Second, two case-control studies evaluated prepregnancy and pregnancy dietary pattern and GDM risk association in Asia. Chinese women with adherence to a vegetable dietary pattern (consumption of green leafy vegetables, cabbages, carrots, tomatoes, eggplants, potatoes, mushrooms, peppers, bamboo shoots, agarics, and garlic and bean products) prior to conception (OR 0.94; 95% CI, 0.89 to 0.99), during the first trimester (OR, 0.94; 95% CI, 0.88 to 0.99) and during the second trimester of pregnancy (OR, 0.91; 95% CI, 0.86 to 0.96) lowered the GDM risk (52). In the same sample, it was determined that the adherence to a vitamin-nutrient pattern (high intake of dietary vitamin A, carotene, vitamin B2, vitamin B6, vitamin C, dietary fibre, folate, calcium, and potassium) one year prior to conception (OR: 0.91, 95%CI: 0.86-0.96), in the first trimester (OR: 0.91, 95%CI: 0.86-0.96) and the second trimester of pregnancy (OR: 0.90, 95%CI: 0.85-0.95) decreased GDM risk (27).
Lastly, the adherence to a pregnancy dietary pattern and association with GDM risk was a bit more studied than prepregnancy dietary pattern. Two case control studies and six cohort studies were found. In the iranian case-control studies, a plant based diet index, and a healthy and unhealthy dietary pattern were identified. Zamani B. et al. 2019 showed that the adherence to a high plant-based diet index score was inversely associated with risk of GDM (OR = 0.47; 95% CI: 0.28-0.78, P = 0.004) (53). An unhealthy dietary pattern (high intake of mayonnaise, soda, pizza and sugar) was associated with GDM (OR = 2.838,95% CI:1.039–7.751), and the adherence to a healthy dietary pattern (high intake of leafy green vegetables, fruits, poultry and fish) in the Q4 had 149% higher chance not to develop GDM (OR = 0.284,95% CI:0.096–0.838) compared with the Q1 (54). In this sense, a European cohort study identified the prudent dietary pattern (positive factor loadings for seafood; eggs, vegetables, fruits and berries, vegetable oils, nuts and seeds, pasta, breakfast cereals, and coffee, tea and cocoa powder, and negative factor loadings for soft drinks and french fries) was associated with a lower risk of GDM (OR: 0.54; 95% CI: 0.30, 0.98), even if they included only overweight and obese women (OR: 0.31; 95% CI: 0.13, 0.75) (23).
In a USA cohort study, three dietary patterns associated with increased risk for GDM was identified, the “high refined grains, fats, oils and fruit juice” pattern (AOR 4.9; 95% CI 1.4–17.0), “high nuts, seeds, fat and soybean; low milk and cheese” pattern (AOR 7.5; 95% CI 1.8–32.3) and the “high added sugar and organ meats; low fruits, vegetables and seafood” pattern (AOR 22.3; 95% CI 3.9–127.4) (55).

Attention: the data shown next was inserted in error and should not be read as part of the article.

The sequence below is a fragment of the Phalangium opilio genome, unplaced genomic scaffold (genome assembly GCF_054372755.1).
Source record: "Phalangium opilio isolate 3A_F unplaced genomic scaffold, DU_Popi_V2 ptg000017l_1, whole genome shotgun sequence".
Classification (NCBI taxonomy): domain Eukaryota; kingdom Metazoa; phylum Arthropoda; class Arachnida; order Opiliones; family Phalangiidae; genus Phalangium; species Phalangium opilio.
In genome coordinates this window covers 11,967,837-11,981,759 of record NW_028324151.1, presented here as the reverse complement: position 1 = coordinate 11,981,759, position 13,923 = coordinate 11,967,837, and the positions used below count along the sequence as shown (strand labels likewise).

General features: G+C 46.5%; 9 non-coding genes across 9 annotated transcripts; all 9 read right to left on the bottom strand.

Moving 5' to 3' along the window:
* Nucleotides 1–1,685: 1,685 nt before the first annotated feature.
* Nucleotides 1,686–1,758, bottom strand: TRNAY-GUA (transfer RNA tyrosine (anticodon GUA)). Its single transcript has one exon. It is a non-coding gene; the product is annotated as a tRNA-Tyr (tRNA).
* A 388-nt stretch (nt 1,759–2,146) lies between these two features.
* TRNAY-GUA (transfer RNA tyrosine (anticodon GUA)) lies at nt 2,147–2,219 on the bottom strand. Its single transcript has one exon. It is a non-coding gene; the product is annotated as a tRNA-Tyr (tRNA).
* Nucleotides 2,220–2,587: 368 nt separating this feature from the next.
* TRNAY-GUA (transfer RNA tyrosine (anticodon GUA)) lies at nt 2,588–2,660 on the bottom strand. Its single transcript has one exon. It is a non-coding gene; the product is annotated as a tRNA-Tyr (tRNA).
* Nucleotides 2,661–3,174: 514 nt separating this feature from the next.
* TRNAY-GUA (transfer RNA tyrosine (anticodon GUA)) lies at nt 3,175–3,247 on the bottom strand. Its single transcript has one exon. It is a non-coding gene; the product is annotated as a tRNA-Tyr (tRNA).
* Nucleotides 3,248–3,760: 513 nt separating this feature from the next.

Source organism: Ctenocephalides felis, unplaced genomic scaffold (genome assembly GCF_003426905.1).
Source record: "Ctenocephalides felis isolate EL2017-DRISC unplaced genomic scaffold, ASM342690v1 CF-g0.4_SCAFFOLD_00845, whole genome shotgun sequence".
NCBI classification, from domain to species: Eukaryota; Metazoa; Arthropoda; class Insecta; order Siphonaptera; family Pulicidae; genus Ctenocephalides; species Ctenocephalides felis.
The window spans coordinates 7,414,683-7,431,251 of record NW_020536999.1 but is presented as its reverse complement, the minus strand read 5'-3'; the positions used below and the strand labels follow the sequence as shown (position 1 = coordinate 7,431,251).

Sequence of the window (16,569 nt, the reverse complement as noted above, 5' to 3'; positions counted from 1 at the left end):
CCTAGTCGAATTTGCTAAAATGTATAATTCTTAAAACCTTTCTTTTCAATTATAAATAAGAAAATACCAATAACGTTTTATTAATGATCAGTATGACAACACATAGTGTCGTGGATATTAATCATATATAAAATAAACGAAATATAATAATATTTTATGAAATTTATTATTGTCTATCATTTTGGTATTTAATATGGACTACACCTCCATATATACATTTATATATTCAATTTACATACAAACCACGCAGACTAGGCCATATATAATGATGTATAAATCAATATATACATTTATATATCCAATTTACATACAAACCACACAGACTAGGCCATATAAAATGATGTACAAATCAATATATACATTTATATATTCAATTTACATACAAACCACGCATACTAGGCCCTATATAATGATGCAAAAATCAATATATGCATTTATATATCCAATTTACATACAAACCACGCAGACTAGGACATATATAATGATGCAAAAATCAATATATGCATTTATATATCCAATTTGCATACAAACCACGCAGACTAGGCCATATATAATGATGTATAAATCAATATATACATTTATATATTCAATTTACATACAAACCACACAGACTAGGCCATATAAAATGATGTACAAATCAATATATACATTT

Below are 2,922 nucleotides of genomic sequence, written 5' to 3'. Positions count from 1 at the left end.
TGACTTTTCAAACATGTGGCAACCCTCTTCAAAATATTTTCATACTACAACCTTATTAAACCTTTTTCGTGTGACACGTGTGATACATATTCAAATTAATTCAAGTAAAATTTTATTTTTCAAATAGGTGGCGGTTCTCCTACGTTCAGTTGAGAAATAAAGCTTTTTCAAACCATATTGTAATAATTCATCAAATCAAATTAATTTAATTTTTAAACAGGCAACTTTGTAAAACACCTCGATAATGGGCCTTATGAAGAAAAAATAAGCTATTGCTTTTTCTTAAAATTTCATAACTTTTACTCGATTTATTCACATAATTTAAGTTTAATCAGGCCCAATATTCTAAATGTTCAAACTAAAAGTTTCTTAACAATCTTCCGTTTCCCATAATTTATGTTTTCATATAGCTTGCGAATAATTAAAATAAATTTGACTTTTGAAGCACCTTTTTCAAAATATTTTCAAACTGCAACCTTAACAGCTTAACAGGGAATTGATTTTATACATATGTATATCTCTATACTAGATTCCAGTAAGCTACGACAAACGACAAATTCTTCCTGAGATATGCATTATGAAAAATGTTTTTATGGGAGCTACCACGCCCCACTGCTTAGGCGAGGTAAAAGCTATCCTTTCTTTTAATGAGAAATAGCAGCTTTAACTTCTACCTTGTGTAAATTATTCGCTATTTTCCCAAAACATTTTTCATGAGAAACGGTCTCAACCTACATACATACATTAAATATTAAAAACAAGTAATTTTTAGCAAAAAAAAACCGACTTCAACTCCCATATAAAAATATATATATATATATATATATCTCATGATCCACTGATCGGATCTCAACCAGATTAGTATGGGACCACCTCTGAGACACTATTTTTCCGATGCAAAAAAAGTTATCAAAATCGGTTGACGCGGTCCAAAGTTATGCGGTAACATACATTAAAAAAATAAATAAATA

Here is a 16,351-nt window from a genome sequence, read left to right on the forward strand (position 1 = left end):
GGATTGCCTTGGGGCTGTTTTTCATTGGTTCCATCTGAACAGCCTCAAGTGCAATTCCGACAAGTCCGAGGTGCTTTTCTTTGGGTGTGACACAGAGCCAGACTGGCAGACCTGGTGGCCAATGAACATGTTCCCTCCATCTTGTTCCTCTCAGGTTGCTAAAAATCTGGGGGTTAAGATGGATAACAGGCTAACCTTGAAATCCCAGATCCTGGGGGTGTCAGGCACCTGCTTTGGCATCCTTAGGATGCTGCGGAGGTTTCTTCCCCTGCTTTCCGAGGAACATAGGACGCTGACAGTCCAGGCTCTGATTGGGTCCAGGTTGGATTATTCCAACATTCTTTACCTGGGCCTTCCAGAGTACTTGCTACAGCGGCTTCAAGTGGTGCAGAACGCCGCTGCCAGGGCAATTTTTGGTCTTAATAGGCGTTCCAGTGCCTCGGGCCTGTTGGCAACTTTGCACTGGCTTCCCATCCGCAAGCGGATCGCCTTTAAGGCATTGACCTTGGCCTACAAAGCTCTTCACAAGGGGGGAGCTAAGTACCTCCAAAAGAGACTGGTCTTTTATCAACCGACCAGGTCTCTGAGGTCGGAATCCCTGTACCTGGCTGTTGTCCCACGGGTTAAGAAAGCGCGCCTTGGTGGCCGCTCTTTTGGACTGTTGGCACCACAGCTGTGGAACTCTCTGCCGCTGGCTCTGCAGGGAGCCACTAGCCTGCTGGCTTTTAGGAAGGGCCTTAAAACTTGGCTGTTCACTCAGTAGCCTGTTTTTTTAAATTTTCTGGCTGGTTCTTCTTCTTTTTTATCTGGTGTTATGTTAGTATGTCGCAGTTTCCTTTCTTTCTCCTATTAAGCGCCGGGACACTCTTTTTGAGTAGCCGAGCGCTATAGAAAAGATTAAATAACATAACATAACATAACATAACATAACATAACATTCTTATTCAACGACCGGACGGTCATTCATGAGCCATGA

In China, Zhou X et al. 2018 showed that adherence to high fish–meat–eggs scores, which were positively related to protein intake and inversely related to carbohydrate intake, were associated with a higher risk of GDM (OR for Q4 v. Q1: 1·83; 95 % CI 1·21, 2·79; Ptrend=0·007). On the other hand, high rice-wheat–fruits scores, which were positively related to carbohydrate intake and inversely related to protein intake, were associated with lower risk of GDM (OR for Q3 v. Q1: 0.54; 95 % CI 0.36, 0.83; P trend= 0.010) (24). In this sense, another cohort study found the adherence to a low carbohydrate diet with high consumption of animal protein was associated with GDM risk (56). Also In China, Du HY et al. 2017 identified four dietary patterns. Compared with the prudent pattern, the Western pattern and the traditional pattern were associated with an increased risk of GDM (OR = 4.40, 95% CI: 1.58-12.22; OR = 4.88, 95% CI: 1.79-13.32). Compared to the lowest quartile, Q3 of the western pattern scores and Q3-Q4 of the traditional pattern scores were associated with a higher risk of GDM (57). In the last two studies realized in Brazil, Nascimento GR et al. 2016 did not find an association between dietary patterns during early pregnancy and GDM (58), but Sartorelli DS et al 2019 showed dietary pattern 1 (high rice, beans, and vegetables, with low full-fat dairy products, biscuits, and sweets) was inversely associated with GDM (OR 0.58; 95% CI 0.36-0.95; p = 0.03) (59).
Prepregnancy and pregnancy dietary patterns characterized by fruits, vegetables, whole grains, fish and dairy products had a protective effect against GDM risk. A dietary pattern characterized by refined grains, sugar, fats, meat, processed food and snacks was associated with a higher risk of GDM.